Two good articles on safety with animal manures, and a resource
pointer to an ecological farming magazine for your information:
Reducing Risks from E.coli 0157 on the Organic Farm
By *David G. Patriquin, Biology Department, Dalhousie
University, Halifax, Nova Scotia, Canada
Eco-Farm & Garden - Summer 2000
What is E.coli?
Food handling: consumers' first line of defense
E.coli 0157 on the farm
REDUCING OCCURRENCE AND RISKS OF 0157 ON
THE ORGANIC FARM
Handling and processing manure
Feed and Water
Minimal use of antibiotics
Survival in soil
A special role for earthworms?
Treating liquid effluents
*David Patriquin is a Professor of Biology at Dalhousie University in
Halifax, Nova Scotia, Canada. He conducted his graduatework in marine
icthyology, botany and microbiology. Since the mid-70's, he has
conducted research on systems and methods of organic management in
collaboration with farmers and landscapers. He has functioned as a
3rd Party certification agent for organic organizations in eastern
Canada and Maine. He has published 50+ papers in the refereed
scientific literature. This article was researched and written in
response to a request from the Canadian Organic Growers made in
February of 2000.
Eco Farm & Garden
$24/4 issues per year for Eco Farm & Garden
A combined publication of Canadian Organic Growers (formerly
published Cognition) and Resource Efficient Agricultural Production
(REAP)-Canada (formerly published Sustainable Farming-REAP).
Canadian Organic Growers
Box 6408, Station J
Ottawa, Ontario K2A 3Y6
Resource Efficient Agricultural Production (REAP)-Canada
Canada H9X 3V9
See online articles from past issues of Sustainable Farming-REAP at:
Manure and Food Safety
By Liz Maynard
Manure is great for improving soil and supplying nutrients to plants.
But manure use can also result in environmental pollution and
increased risk of food-borne illnesses. This article discusses how to
minimize the risk of contaminating food with disease-causing organisms
found in manure.
Manure can be home to a number of micro-organisms which make people
sick. The grower can help to prevent these illnesses by reducing the
chance that disease-causing microbes will get onto fresh produce.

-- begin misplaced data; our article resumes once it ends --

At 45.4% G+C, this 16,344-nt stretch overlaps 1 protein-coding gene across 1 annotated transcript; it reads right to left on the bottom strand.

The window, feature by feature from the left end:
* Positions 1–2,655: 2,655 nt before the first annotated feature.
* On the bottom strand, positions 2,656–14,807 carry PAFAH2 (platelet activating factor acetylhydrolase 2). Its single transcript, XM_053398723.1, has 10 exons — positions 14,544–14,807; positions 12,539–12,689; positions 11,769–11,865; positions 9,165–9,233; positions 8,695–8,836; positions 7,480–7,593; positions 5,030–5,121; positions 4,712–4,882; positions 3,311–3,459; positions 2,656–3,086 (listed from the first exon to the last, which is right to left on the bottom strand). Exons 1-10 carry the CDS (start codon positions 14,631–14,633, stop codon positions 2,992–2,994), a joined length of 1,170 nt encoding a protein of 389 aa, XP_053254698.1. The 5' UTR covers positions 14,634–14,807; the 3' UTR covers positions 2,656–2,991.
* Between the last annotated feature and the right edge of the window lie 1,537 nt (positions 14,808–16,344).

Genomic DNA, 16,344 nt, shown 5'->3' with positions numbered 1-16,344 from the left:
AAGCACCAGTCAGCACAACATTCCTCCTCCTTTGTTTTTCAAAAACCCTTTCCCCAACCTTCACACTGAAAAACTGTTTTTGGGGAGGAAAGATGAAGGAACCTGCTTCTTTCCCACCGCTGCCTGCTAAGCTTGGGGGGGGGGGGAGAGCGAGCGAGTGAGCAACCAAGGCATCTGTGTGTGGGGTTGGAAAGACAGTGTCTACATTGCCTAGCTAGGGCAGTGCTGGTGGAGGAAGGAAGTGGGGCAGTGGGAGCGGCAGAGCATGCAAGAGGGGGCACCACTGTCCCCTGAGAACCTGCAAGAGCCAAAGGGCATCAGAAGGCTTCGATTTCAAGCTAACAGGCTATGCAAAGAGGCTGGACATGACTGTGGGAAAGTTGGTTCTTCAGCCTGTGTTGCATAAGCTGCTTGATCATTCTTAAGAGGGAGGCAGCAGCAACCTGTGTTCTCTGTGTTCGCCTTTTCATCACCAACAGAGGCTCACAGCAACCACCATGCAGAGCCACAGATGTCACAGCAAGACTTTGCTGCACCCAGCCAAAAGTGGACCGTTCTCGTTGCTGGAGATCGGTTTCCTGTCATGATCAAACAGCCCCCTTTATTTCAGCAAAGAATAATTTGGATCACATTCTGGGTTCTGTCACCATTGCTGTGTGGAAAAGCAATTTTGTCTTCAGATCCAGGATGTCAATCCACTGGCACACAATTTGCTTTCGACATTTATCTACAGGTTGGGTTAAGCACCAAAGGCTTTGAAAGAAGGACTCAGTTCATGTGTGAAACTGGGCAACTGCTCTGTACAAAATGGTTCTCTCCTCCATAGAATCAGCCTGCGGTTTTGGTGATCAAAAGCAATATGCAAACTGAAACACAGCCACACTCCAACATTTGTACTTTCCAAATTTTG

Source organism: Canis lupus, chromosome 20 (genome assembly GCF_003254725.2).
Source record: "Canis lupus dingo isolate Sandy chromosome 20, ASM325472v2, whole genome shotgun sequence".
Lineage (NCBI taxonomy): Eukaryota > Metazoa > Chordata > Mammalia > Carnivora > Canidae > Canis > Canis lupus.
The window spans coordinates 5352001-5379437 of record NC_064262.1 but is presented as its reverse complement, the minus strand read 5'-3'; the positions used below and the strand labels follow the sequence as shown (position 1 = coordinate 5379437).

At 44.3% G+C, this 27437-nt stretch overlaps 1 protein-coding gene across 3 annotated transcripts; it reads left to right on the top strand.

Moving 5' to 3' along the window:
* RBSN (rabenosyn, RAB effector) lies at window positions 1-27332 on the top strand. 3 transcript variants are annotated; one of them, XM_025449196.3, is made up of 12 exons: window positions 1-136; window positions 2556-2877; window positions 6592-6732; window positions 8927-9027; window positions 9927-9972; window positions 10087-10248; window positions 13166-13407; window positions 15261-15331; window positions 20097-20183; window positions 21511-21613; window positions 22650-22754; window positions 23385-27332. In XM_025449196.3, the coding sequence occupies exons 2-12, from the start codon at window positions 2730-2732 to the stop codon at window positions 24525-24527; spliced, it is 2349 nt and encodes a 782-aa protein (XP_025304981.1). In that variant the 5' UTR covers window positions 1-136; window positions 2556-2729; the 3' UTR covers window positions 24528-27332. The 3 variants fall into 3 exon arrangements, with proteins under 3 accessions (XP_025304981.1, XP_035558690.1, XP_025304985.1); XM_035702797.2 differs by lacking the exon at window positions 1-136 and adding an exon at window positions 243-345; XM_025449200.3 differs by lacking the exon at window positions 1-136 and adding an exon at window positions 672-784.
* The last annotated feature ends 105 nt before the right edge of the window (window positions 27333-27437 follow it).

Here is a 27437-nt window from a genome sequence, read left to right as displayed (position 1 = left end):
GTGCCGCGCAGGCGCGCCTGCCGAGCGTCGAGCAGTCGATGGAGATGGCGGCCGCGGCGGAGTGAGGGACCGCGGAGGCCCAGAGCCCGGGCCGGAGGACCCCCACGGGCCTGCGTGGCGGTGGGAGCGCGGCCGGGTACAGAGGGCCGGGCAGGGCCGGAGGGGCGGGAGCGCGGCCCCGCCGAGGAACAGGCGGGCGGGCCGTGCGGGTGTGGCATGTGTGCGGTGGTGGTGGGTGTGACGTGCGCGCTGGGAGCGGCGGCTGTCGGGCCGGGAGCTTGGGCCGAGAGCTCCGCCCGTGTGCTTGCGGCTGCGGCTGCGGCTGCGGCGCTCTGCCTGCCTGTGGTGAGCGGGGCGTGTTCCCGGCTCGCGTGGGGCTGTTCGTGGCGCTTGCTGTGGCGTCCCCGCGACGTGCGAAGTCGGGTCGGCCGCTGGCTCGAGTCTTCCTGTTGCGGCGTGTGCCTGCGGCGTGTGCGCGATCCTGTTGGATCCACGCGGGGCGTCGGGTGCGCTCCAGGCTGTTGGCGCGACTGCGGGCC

Regarding manure, this means 1) physically separating fresh manure
from vegetable crops; and 2) promoting biological activity to decrease
the number of dangerous microbes in the manure. Physical separation
includes keeping manure away from vegetables in space and in time.
Biological activity can be promoted by composting, allowing manure to
age and decompose naturally, and incorporating manure into the soil.
Criteria for minimizing microbial contamination of vegetables from
manure are outlined below. If you use manure, how do your practices
* Storing Manure
- Run-off from storage area should not contaminate vegetable
production fields, vegetable packing and marketing areas, or water
sources used in irrigation or packing lines.
- Wind-blown particles from stored manure should not reach vegetable
production fields or vegetable packing and marketing areas.
- Equipment used for manure or used in and around manure storage area
should not contaminate vegetable production fields or vegetable
packing and marketing areas.
- Manure should be actively composted.
* Applying Raw/Fresh/Slurry Manure
- Do not apply manure within 120 days of vegetable harvest.
- Do not apply manure to fields where root or leafy greens crops will
be grown that year.
- Apply manure after harvest in the fall, (preferably to cover
crops), or to agronomic crops.
- Incorporate manure into soil.
Vegetable Crops Hotline
Purdue University Cooperative Extension Service
March 23, 2000
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